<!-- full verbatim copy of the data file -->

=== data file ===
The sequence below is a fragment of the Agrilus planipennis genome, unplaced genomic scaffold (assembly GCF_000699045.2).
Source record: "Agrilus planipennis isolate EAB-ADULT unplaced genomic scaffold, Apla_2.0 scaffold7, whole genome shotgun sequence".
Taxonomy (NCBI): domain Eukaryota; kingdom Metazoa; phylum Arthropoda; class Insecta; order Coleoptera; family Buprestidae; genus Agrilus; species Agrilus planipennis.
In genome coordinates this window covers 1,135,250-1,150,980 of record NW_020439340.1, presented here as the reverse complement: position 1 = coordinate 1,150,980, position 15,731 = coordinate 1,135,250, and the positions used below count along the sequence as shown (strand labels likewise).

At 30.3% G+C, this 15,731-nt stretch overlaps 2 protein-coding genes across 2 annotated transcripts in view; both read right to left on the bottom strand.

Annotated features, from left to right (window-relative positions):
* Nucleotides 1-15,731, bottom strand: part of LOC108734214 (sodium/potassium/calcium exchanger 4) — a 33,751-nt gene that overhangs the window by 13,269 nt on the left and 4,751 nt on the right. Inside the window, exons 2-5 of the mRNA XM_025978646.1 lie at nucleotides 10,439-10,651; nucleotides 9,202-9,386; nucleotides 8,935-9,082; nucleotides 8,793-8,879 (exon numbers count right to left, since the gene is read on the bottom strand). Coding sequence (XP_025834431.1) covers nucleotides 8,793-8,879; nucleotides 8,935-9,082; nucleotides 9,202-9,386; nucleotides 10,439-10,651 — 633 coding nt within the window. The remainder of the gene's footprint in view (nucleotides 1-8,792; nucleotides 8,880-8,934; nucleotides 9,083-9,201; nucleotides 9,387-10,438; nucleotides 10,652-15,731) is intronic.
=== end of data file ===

The sequence below is a fragment of the Agrilus planipennis genome, unplaced genomic scaffold (assembly GCF_000699045.2).
Source record: "Agrilus planipennis isolate EAB-ADULT unplaced genomic scaffold, Apla_2.0 scaffold7, whole genome shotgun sequence".
Taxonomy (NCBI): domain Eukaryota; kingdom Metazoa; phylum Arthropoda; class Insecta; order Coleoptera; family Buprestidae; genus Agrilus; species Agrilus planipennis.
In genome coordinates this window covers 1,135,250-1,150,980 of record NW_020439340.1, presented here as the reverse complement: position 1 = coordinate 1,150,980, position 15,731 = coordinate 1,135,250, and the positions used below count along the sequence as shown (strand labels likewise).

At 30.3% G+C, this 15,731-nt stretch overlaps 2 protein-coding genes across 2 annotated transcripts in view; both read right to left on the bottom strand.

Annotated features, from left to right (window-relative positions):
* Nucleotides 1-15,731, bottom strand: part of LOC108734214 (sodium/potassium/calcium exchanger 4) — a 33,751-nt gene that overhangs the window by 13,269 nt on the left and 4,751 nt on the right. Inside the window, exons 2-5 of the mRNA XM_025978646.1 lie at nucleotides 10,439-10,651; nucleotides 9,202-9,386; nucleotides 8,935-9,082; nucleotides 8,793-8,879 (exon numbers count right to left, since the gene is read on the bottom strand). Coding sequence (XP_025834431.1) covers nucleotides 8,793-8,879; nucleotides 8,935-9,082; nucleotides 9,202-9,386; nucleotides 10,439-10,651 — 633 coding nt within the window. The remainder of the gene's footprint in view (nucleotides 1-8,792; nucleotides 8,880-8,934; nucleotides 9,083-9,201; nucleotides 9,387-10,438; nucleotides 10,652-15,731) is intronic.